The Impact of Chapter 7 on Your Home And Mortgage

Your Current Home: The Note and Deed of Trust

In purchasing a home/real estate, there are at least two parts to the transaction: (a) the Promissory Note that indicates you have borrowed money to buy the home and terms under which you have agreed to repay the debt, and (b) the Deed of Trust that indicates that your failure to pay the debt according to the agreed terms gives the lender the right to foreclose (if they so choose) on the property and take ownership from you.

The Impact of Bankruptcy Discharge On the Note

When you file bankruptcy and receive a Discharge (unless you have reaffirmed the debt),   the discharge removes your personal obligation to pay the Promissory Note.   As a result, if you do not reaffirm the debt, post-bankruptcy payment or nonpayment on the Note will NOT show on your credit report (because you no longer personally owe on the debt).  Also, future FHA loans or mortgage modification might be at risk. If you “reaffirm” the debt, you do owe the debt and it will show on your credit report.    Contact the creditor as ask for a reaffirmation agreement if you are considering reaffirming the debt.

The Impact of the Bankruptcy Discharge On the Deed

A Discharge of debt has NO IMPACT on the Deed of Trust concerning ownership of the home or the lender’s right to foreclose if you stop payment on the Promissory Note.   That means, amongst other things, that YOU OWN the home, even after bankruptcy, unless and until the ownership is transferred to a different person/party (even if you have moved from the property).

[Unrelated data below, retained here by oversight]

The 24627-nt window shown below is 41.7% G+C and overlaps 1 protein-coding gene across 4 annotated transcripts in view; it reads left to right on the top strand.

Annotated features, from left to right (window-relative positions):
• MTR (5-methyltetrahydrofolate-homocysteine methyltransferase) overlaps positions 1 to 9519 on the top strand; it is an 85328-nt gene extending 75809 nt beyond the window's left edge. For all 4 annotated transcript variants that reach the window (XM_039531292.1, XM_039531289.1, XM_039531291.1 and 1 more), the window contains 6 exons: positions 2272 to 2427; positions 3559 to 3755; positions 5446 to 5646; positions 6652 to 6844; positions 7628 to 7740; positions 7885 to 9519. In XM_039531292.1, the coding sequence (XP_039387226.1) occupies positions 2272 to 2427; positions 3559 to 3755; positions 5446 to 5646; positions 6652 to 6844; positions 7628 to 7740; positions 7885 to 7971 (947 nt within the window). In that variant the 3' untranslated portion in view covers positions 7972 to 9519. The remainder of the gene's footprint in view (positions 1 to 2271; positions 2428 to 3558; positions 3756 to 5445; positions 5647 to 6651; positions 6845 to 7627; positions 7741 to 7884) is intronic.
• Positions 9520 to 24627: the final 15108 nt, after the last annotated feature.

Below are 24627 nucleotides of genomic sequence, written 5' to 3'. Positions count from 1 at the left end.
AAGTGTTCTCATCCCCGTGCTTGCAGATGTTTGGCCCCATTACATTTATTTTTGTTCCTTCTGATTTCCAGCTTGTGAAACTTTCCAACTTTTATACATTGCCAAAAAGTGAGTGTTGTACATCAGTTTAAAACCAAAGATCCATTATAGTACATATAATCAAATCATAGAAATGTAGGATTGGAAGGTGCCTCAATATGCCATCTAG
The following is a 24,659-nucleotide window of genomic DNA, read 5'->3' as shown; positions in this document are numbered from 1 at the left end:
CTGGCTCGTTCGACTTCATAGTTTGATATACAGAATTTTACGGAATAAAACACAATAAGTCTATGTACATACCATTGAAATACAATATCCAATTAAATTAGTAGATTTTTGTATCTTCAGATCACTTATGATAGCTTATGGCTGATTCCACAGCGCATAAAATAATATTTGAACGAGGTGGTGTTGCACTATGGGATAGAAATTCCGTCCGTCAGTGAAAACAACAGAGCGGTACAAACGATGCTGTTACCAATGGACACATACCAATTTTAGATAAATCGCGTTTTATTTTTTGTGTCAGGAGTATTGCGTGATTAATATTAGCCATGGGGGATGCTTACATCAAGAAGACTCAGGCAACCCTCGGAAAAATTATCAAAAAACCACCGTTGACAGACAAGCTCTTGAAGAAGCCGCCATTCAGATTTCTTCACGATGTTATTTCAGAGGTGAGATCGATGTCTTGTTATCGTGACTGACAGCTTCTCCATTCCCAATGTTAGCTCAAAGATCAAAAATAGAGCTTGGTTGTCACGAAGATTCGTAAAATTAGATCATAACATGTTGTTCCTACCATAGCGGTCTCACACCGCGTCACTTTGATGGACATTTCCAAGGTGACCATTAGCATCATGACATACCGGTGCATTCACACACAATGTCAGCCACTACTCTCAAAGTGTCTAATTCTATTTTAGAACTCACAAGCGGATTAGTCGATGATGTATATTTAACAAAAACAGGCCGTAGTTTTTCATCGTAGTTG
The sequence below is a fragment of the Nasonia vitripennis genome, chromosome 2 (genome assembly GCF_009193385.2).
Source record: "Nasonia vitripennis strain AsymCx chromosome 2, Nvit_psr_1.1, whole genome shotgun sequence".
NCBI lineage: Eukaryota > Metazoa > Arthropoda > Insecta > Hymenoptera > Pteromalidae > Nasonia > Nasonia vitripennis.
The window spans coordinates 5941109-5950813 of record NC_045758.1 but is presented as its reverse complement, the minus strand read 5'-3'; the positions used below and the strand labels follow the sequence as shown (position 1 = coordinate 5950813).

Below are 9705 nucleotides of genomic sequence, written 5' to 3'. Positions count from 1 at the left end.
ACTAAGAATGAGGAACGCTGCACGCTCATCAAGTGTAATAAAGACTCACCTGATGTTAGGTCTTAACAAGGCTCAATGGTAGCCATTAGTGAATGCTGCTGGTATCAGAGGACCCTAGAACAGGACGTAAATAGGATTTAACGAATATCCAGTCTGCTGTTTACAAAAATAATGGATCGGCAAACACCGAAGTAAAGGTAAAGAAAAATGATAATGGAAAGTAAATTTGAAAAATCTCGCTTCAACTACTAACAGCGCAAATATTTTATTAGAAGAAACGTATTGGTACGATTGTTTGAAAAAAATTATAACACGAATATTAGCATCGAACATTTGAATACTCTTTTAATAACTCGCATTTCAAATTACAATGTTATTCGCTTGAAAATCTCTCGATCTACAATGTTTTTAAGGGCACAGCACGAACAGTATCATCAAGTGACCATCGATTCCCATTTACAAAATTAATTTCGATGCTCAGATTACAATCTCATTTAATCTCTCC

How to Transfer Ownership of the Home

Ownership can be transferred by either:

  • Foreclosure by the creditor
  • Creditor accepting from you a Deed in Lieu of foreclosure
  • A completed sale by the Trustee in Bankruptcy to a third party
  • A completed sale by you to a third party

Until a transfer is completed, you own the home.    This means, among other things, that until ownership is transferred YOU are STILL responsible for:

  • Any Homeowner’s Association fees/dues that come due after you filed for bankruptcy
  • Any utilities that come due after filing (you might choose to have them turned off)
  • Complying with county and other code safety requirements including mowing the yard
  • Notifying the lender if and when you vacate the home so that they can insure the property for damage that might occur in your absence
  • Conferring with your insurance representative about the benefits of insuring the property
  • Hiring a real estate broker to sell the home if you want to sell [WE CAN HELP WITH THAT]
  • Anything an owner is responsible for except making the mortgage payment IF you no longer want to keep the home (then you need to make the payments, etc.)

FINALLY, you have every right to live in the home until you no longer own the home.  In fact, if a home is transferred by foreclosure, then you have the right to stay in the home for an additional twenty (20) days after the foreclosure.